Raymond Bobgan, Cleveland Public Theatre
“To do it right takes a lot of time and effort,” he says. He added that it took three months of preparation and eight test streams before he was ready to launch. The aim is to raise donations that are split between the musicians and the bar.
“It’s hard because now on the internet everything is free, so a lot of people are not necessarily aware that there is a tremendous cost for us in terms of effort, buying gear, paying the musicians, all that,” Sabbagh says. “If people want us and venues like us to survive, the way to help us is to contribute … It really does make a difference and it’s pretty much the only thing we’ve got.”
He is also unsure about an autumn reopening. “All this is a moving target,” he says. “It depends how the roll-out of the vaccine goes. It depends on how many people take it. There are a lot of unknowns. So we’re just trying to look at it one day at a time, one stream at a time.”
'We have to continue fulfilling our calling'
In Ohio, Raymond Bobgan, executive artistic director of Cleveland Public Theatre, has also been forced to go digital. Founded in 1981, the theatre works with diverse communities across the city and is home to Arabic-language theatre company Masrah Cleveland Al-Arabi and the Latino Teatro Publico.
“We’ve reduced our size significantly – probably by about a third,” says Bobgan, who had to let all his part-time front-of-house and teaching staff go and has taken a 10 per cent pay cut. Revenue is down by about 45 per cent and the theatre has been relying on government support, donations and its meagre emergency fund to survive. He believes they will be eligible to claim funding from the new stimulus package.
“There has been quite a bit of support here from the government, but on the artistic side it’s been a real challenge,” Bobgan says.
“We’re deeply rooted and connected with many different communities here in Cleveland, and we can’t fail them just because we don’t have the tools we normally have. We have to find a way to continue fulfilling our calling.”
Digital performances are here to stay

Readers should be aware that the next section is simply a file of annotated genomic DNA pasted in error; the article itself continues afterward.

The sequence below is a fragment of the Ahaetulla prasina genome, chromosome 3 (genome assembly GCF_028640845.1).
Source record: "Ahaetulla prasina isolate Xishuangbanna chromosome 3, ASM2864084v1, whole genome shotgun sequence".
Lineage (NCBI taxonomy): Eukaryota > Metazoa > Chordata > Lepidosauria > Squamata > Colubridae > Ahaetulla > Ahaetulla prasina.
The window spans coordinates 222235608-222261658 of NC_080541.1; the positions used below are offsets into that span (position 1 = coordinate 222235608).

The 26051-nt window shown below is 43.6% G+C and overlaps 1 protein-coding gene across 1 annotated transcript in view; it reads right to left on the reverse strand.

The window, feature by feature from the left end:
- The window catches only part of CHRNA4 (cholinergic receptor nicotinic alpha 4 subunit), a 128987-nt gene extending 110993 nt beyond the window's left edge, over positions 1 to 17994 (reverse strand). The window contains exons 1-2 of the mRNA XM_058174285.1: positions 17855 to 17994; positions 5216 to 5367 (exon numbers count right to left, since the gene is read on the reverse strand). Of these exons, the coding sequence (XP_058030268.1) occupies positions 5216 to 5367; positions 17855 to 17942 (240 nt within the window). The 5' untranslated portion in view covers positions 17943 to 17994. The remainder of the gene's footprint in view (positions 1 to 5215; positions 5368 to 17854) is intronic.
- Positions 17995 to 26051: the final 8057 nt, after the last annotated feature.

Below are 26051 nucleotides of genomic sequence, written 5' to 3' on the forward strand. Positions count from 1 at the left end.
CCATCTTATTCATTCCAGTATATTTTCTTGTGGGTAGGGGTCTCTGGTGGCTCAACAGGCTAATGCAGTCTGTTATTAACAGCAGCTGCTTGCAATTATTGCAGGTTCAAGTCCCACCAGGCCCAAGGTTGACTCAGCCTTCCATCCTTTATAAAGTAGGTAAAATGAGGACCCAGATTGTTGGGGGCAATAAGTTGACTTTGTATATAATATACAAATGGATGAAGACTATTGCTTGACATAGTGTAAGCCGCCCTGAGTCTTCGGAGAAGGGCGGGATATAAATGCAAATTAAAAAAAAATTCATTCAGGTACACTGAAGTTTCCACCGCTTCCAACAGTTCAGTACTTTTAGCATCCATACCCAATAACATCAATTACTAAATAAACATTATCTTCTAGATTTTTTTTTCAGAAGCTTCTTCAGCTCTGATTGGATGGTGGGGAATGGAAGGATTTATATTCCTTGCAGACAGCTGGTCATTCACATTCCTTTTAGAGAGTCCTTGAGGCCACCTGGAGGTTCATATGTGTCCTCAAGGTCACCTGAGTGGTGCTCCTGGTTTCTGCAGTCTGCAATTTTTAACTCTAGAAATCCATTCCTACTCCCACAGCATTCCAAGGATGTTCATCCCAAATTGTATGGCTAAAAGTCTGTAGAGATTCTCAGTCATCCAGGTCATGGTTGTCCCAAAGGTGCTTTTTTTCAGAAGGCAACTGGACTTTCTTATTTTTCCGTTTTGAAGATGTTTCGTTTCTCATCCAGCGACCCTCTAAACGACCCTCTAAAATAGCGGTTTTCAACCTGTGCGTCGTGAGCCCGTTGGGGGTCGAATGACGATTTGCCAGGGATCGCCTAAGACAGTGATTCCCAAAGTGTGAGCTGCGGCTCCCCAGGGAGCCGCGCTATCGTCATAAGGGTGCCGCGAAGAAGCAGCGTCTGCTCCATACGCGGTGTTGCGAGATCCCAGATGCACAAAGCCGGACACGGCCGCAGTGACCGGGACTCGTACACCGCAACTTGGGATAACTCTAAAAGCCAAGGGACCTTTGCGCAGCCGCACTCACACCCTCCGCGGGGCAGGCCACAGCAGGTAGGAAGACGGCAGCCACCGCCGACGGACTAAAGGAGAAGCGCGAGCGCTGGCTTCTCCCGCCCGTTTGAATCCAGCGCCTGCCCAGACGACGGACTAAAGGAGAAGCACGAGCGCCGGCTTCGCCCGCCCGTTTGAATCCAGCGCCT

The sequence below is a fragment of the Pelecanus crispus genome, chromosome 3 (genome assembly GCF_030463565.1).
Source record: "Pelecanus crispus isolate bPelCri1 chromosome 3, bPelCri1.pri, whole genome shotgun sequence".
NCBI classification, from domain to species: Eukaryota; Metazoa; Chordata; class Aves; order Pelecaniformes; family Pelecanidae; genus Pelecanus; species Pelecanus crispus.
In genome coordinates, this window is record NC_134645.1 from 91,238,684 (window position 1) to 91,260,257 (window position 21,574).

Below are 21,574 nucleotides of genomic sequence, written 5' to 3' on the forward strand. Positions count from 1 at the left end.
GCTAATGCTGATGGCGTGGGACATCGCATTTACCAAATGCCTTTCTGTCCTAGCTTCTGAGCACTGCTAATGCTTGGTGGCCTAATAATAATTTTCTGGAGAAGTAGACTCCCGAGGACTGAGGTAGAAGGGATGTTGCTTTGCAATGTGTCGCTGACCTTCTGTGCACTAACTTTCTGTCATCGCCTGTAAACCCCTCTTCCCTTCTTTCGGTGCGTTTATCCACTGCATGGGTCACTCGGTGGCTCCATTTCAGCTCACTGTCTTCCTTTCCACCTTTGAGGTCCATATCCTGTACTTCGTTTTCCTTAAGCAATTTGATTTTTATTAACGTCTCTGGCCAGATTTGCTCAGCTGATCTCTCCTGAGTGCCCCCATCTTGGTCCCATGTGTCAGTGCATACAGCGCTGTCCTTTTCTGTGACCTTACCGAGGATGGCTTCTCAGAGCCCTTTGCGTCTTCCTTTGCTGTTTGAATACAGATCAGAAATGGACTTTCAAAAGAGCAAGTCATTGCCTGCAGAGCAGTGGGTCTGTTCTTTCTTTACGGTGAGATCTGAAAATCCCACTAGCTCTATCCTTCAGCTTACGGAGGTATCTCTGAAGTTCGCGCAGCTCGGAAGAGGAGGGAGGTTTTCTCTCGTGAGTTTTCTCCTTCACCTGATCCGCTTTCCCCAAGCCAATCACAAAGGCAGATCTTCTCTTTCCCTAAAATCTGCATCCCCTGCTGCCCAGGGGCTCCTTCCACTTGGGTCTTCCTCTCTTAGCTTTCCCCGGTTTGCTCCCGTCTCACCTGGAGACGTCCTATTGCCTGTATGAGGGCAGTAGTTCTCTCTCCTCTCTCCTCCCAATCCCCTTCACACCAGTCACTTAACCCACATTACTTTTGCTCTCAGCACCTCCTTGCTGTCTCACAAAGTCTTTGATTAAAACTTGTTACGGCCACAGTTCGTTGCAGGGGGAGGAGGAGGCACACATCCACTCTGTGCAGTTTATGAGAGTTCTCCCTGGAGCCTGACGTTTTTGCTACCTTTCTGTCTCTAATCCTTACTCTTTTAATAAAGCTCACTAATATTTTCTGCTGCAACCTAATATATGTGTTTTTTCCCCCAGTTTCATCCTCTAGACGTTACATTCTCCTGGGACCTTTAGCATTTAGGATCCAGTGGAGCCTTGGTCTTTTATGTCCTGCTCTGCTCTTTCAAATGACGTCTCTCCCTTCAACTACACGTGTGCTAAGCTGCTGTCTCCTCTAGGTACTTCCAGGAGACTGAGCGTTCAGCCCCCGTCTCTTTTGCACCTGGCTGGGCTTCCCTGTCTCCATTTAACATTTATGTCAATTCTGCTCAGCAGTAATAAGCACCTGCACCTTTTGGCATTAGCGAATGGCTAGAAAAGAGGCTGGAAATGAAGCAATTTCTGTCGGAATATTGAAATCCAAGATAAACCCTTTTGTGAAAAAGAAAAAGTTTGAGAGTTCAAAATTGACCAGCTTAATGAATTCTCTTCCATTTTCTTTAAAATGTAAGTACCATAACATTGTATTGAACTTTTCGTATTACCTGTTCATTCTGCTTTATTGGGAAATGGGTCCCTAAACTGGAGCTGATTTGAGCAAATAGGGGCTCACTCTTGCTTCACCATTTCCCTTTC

Unable to host live audiences, the theatre has moved performances online. “Almost everything we’ve done has been live using Zoom and some broadcast technology,” he says. “Some of it’s been more workshopping, but now we’re moving into full productions.”
He organised one show where all the actors performed at the theatre, isolated in different rooms. “Everyone was actually on-site, but none of us ever saw each other really except via camera, so that was weird,” he says.
Performing via Zoom is challenging, he says, but a production that might not have made much of an impression a year ago has a lot of impact now. “People are hungry to see something that is live, that has that theatrical feeling. And for the artists themselves it’s huge.”
Post-pandemic, the live act landscape may look very different. The Americans for the Art’s survey found that 73 per cent of organisations had increased their online presence as a result of the pandemic and that 67 per cent of those expected to maintain a virtual presence after reopening.
Cleveland Public Theatre and Bar Bayeux are among them. “We want to try to find a way to do a hybrid performance. That’s what a lot of people are talking about,” says Bobgan. “So we would be doing a show for maybe only 50 audience members on site, but we would also be selling 50 tickets on Zoom.”
For Sabbagh, whose live-streamed gigs often attract thousands of views, a hybrid approach that combines on-site and online performances also appeals.
“I think it makes sense because it expands your reach, and once you’ve made the initial investment of buying the gear and spending time figuring out how to use it, how to make it look good, how to make it sound good, that’s work that you’ve done. You might as well try to capitalise on that.”
Published: January 27, 2021 08:03 AM